Annual Rummage Sale Celebrates its 85th Year

The Talk in 60010
August 16, 2018

This is a very special year for the Barrington United Methodist Rummage Sale --it is our 85th anniversary!

For eighty-four years the sale has been a way to provide money for mission work, a means for helping families stretch their budget and a social gathering for workers.

An institution in the community, the sale began during the Depression. “Times were hard” as we’ve so often heard and church families reached out to help each other.   What started as a trade between families, evolved into a rummage sale so others experiencing hard times could share the abundance. Records of one of the first sales, in 1932, showed a profit of $11.67.

By the 1940’s there were two sales per year, spring, and fall, and they netted $200 to $500 per sale. Some of the proceeds of the sale in 1944 purchased $12 of canned goods sent to the Lake Bluff Orphanage and the Methodist Old People’s Home and articles sent to Wesley Memorial Hospital Auxiliary for their bazaar. It is said that by this time, the sale had become so well known that families would ride the train out from Chicago to take advantage of the sale.

(back row) Carolyn Schneider, Sandy Starnes, Mary Mellon, Pam Larsen (front row) Linda Osikowicz, Sydney Whitley, and Norma Jung-Stein, are the members of the planning committee for the 85th Annual Barrington United Methodist Church Rummage Sale. Not pictured: Nancy Koutsis.

In the 1960’s, profit from the sales was often over $2,000; sales continued to be held in the spring and fall and included a bake sale. A newspaper article highlighted items for the “Specialty Shop:” “There is a sofa-bed, over-stuffed chairs, porch furniture and an antique bed. Coffee and rolls will be served in the Upper Lounge where the bake sale will be held.” Proceeds were given to the support of such projects as Peek House in Polo, Marcy Center and Newberry Settlement House in Chicago, schools, hospitals, and work with Indian and Spanish Americans in the US Foreign Missions.

When the fire destroyed the Barrington United Methodist Church building in the village of Barrington in October 1998, just a week before the scheduled sale, the Knights of Columbus offered their building, then on Kelsey Road. With the help of amazing volunteers, items for the sale were donated and arranged for sale in just two days, instead of the usual five days. The Knights continued to allow us to use the space until the new church building was completed in 2003. Being able to continue the sale while without a church building meant Barrington United Methodist Women could continue to donate to several local missions, including Meals with Wheels, Barrington Youth Services, ChildServ, and the national organization of United Methodist Women, the largest denominational faith organization for women with approximately 800,000 members who contribute to charitable programs and projects related to women, children and youth in the United States and in more than 100 countries around the world.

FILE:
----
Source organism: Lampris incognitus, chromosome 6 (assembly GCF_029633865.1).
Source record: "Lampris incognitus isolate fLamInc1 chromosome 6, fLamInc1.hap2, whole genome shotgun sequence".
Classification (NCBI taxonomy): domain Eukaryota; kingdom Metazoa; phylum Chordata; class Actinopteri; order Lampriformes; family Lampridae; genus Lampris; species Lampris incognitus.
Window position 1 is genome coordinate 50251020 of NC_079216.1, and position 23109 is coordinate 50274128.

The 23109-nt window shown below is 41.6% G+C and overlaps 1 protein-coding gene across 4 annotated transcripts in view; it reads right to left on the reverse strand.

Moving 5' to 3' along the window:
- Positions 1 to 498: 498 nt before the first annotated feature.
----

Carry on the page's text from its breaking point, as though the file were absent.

Now, eighty-five years later, the Rummage Sale continues to serve the same purposes. “The sale is a great opportunity to find some unique treasures and bargains. But more importantly, it provides funds for many worthy organizations and provides families a way to stretch their budget with a selection of needed items at a low price,” said committee member Carolyn Schneider. Sale profits continue to go to local organizations, such as BACOA’s Meals with Wheels, FISH Food Pantry-Carpentersville, PADS, ChildServ, and to the mission work of United Methodist Women. Customers return year after year. Bags of clothing continue to be sent to family members on at least three continents.

Another benefit of the sale is that donating items is a great way to “be green.” While the early organizers did not think of reselling items as being environmentally wise, they did know the importance of reusing and repurposing. “Donating items is a way of recycling and keeps usable items out of landfills,” commented Linda Osikowicz. Ten years ago the committee made a conscious decision to recycle as much as possible, so items not sold are donated to other resale shops and organizations or recycled.

So, we invite you to come and celebrate with us! The sale will take place Friday, October 5 from 9:00 a.m. to 7:00 p.m. and Saturday, October 6 from 9:00 a.m. to 12:00 noon. A Half-Price sale will begin at 3:00 on Friday in select areas and various special sales will be announced during the afternoon. Saturday shoppers can take advantage of their bargain Bag Sale, with all of the goodies you can fit into a $5 or $10 bag in select departments and a Half-Price sale in the French Room and tent!

Shoppers will find clothing (men’s, women’s and children’s), shoes, and children’s toys in the lower level. Departments upstairs include books, CD’s, DVD’s, housewares, lamps, tools, linens, holiday items, crafts, pictures, frames, and fabrics. Jewelry, accessories, and purses are in a separate room. Small furniture pieces, bikes, sporting goods, and outdoor items are just some of the departments that fill the tent to the seams.

“One of the outstanding areas not to be missed is the ‘French Room.’ No longer just the nicer items, the ‘French Room’ has evolved into a true ‘Specialty Shop’, filled with carefully selected, high-quality items, including China, clothing, antiques and collectibles, and other amazing treasures,” said committee chair Mary Mellon.

Donations of goods will be accepted from noon to 3:00 p.m. on Sunday, Sept. 30; Monday, Oct. 1 and Tuesday, Oct. 2 from 9:00 a.m. to 8:00 p.m., and Wednesday, Oct. 3 from 9:00 a.m. until noon. Tax donation receipts will be readily available. Volunteers are welcome to help unpack, sort, and distribute merchandise.

For more information regarding donations and volunteering, please contact (847) 836-5540 or visit


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